Another myth is autonomy. Of course, self-driving cars don’t require your direct involvement in the driving process, but in reality modern transport is no more autonomous. Unlike their predecessors, self-driving cars will be more dependent on their infrastructure and the institutions that service it. And this isn’t just about gas stations, roads, and car repair shops, but also digital maps, databases, satellite communications, new safety protocols and regulatory standards.
The goal of self-driving car manufacturers is to create smart technology which would handle the task of driving without, or better than, humans.
When we’re talking about smart technology, it all boils down to precision, to its efficiency. But smart also means teachable, consequently, self-driving cars will also need to learn. And since learning comes hand in hand with making mistakes, it’s important to understand what they’d look like with cars. While conventional software slips manifest as malfunctions, loss or leakage of data, smart car software mistakes result in accidents.
A notable example of algorithms and deep machine learning failure happened to a self-driving car by Uber. In March 2018, it knocked down and killed a pedestrian, Elaine Herzberg, who was crossing the road outside of a designated crosswalk, at nighttime, whilst also pushing a bicycle before her. The image of a person crossing the road next to a bicycle turned out to be too difficult for the algorithm driving the car to process. It only recognized Elaine as an object crushing into which would be dangerous when it was already too late. Having done that, it did signal the car to perform emergency automatic braking, but Uber’s security engineers had disabled this feature the day before due to a potential hardware conflict. Why?
It was because the algorithm gave out a lot of false-positive responses. And shouldn’t there have been a test engineer in the car? At the time of the accident, an Uber engineer was there, but despite the instructions, they watched a music show on their tablet for most of the commute and didn’t have the time to react to the pedestrian being there.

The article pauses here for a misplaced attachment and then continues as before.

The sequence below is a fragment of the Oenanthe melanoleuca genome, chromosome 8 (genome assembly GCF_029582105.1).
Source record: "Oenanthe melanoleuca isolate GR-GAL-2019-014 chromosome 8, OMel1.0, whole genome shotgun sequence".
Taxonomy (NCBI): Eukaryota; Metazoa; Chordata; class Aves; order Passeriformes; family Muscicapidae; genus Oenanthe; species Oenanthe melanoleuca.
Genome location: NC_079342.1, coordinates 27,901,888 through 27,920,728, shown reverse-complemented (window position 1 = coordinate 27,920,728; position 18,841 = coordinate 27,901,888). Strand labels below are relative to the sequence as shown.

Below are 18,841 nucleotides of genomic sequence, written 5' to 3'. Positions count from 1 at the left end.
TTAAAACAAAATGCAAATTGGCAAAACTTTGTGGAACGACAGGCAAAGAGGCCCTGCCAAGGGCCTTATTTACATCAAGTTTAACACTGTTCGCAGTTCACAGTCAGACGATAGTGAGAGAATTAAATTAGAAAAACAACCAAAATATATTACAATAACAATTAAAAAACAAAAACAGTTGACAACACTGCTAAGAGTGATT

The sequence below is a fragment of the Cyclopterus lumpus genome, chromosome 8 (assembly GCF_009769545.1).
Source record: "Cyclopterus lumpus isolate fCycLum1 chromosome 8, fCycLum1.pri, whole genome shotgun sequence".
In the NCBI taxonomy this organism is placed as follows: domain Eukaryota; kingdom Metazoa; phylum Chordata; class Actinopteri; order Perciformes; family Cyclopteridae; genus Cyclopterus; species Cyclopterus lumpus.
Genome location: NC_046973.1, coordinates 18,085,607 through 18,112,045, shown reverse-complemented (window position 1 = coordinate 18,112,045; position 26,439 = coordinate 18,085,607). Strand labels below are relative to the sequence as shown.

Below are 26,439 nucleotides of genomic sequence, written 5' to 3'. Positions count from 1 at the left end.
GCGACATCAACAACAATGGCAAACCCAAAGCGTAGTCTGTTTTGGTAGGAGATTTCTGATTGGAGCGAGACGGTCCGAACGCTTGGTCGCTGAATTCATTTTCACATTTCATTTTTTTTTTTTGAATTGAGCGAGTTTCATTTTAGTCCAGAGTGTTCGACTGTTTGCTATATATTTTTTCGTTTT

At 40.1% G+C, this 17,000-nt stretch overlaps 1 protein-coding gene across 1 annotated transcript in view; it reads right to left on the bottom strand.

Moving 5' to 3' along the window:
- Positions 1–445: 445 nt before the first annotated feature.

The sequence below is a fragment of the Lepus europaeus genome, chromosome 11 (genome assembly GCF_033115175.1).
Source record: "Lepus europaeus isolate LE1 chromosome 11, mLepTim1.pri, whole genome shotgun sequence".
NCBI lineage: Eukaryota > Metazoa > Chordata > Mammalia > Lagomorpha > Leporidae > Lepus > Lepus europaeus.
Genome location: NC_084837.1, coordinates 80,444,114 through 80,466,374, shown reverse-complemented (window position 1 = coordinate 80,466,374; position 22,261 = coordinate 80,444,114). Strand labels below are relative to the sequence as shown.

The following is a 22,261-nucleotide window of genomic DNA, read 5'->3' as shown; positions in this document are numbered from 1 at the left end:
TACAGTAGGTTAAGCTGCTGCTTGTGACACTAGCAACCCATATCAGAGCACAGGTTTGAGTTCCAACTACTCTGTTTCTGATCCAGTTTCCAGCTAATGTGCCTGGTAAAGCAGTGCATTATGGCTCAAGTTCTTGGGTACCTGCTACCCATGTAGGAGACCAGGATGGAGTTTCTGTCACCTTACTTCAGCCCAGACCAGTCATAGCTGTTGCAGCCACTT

This example not only demonstrates the internal complexity of the process of teaching smart cars, their developers, and users, but also raises the question about safety in the context of the IT and automotive industries coming closer together. Essentially, this represents the convergence, the unification of different, sometimes even diametrically opposed, features in one device. It could be said that we’re getting closer to driving on smartphones, and this would in part be true.
When it comes to safety, as cars get smarter, they can paradoxically become less reliable. From the automotive industry’s standpoint, they can maintain their level of reliability, but as far as information technologies are concerned, they can’t. With the introduction of complex software to cars comes the possibility to remotely break into them, steal them, program them for a road accident, etc.
Consequently, in addition to technological safety, a smart car should also be resilient to cyber threats. This isn’t the only aspect that is to change if a vehicle becomes self-driving. Another one is the attitude to software bugs, which before used to refer to regular mistakes. Now, such a mistake can result in the loss of human lives – and this can hardly be called a bug.
By and large, it’s hard to imagine how a union between automotive concerns and IT companies – two different worlds – would come about. In the eyes of the automotive industry, a car is a finished product. If a defect is detected, the manufacturer recalls the product from the market, suffering serious losses as a result. That’s why the industry approaches product development very carefully.
In general, what IT companies sell isn’t finished products but services (software). Their response to detecting a bug in their software would be to release an update or a bug patch. These are two different business logics which have to do with two different state regulatory regimes, and it’ll be very interesting to see how they will manage together.
Andrey Kuznetsov’s lecture was held as part of ITMO’s Center for Science Communication’s Scicomm Cocoa Talk series.